When I think about all those years of NO, and ultrasounds with nothing on them, and never being promised anything in terms of kids, I’m beyond thankful the 2 little lives entrusted to us. I can’t imagine our lives any differently. It was really about them.

One week

WE’ve been in Poland for one week. I’m feeling slightly overwhelmed tonight so I’ll just do what I do: write and hope I come to some sort of point. I might or might not.

When we left the orphanage, we got a bag of food (more about that in a minute) and the one toy Violet owns- a stuffed raccoon that plays music when you pull this  wooden disc that comes from the raccoon’s bum (I question the placement every time I pull it, but WHAT. EVER). It was her single possession in the world.

Also when we left, everyone cried. And not only teary happy sad crying, but there was also downright sobbing. Then I cried.Violet was already crying, Lev was holding his fingers in his ears, and Alex was laughing at him and me. Then later I cried when I realized that Violets little friend O was all by herself because all her friends got  adopted and she’s still waiting for her parents to be able to come back and get her. And now I’m super stressed about that. Also, I want the girls to hang out while we’re here.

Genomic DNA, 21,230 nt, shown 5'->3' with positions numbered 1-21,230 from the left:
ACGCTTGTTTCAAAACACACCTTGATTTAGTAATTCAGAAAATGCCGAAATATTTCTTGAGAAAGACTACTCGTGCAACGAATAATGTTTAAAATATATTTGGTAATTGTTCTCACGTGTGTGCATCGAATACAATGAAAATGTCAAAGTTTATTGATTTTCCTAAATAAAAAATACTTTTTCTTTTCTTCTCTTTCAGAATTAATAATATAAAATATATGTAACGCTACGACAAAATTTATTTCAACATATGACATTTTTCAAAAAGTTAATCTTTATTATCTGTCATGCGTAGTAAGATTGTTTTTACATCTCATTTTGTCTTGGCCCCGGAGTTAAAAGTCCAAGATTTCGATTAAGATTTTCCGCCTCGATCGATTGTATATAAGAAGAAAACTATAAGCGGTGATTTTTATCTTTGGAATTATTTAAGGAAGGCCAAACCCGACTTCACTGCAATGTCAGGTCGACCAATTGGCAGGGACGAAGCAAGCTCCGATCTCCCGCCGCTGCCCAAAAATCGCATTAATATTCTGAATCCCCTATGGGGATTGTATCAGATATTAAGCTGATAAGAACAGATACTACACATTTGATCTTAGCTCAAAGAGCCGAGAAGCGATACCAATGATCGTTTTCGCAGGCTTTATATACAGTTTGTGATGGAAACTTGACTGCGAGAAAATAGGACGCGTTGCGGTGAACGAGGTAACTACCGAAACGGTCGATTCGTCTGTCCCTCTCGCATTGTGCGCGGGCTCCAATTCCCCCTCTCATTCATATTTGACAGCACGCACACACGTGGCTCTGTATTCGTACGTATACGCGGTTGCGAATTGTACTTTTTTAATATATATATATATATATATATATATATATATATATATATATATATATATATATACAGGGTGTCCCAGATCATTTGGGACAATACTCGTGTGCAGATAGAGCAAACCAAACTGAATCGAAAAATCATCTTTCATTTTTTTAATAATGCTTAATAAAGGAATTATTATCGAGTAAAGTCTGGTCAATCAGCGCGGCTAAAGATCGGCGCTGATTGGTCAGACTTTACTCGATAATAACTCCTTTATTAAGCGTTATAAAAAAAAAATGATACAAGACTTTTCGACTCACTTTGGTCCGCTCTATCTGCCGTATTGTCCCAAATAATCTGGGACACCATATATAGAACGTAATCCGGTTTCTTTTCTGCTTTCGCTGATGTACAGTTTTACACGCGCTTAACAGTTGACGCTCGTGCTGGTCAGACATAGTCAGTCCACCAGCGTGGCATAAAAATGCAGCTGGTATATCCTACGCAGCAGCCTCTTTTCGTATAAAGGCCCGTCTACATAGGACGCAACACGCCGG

The big bag of food, which was all this formula like stuff, came with a schedule, and various instructions, some of them strange: no mushrooms until she’s 5. What? Ok.. NO clear juices. No sugar. Now cow’s milk. Just let her eat only this stuff. Oh, and feed her at 10 PM, when she’s asleep. Sure, orphanage. WHATEVER. This is the girl who does what Lev does, goes where he goes, and wants what he has.  We immediately came home changed clothes Skyped with the grandparentals, and gave Violet ice cream. She loves cookies and cream. Normally I follow the rules, but poor Violet has been eating mush since she was born, and I felt like it was high time she experienced the high life. She’s mostly rejected everything in the bag except the morning and evening formula ( and she wont even take the morning formula right now anymore) and basically just eats what we eat. She uses a spoon better than Lev, but he beasts her in the fork wielding category. I feel like her basic mentality was, “I broke outta this joint, so take that orphanage food! Except you, bedtime bottle. I’m still into you a bit. But only a bit.”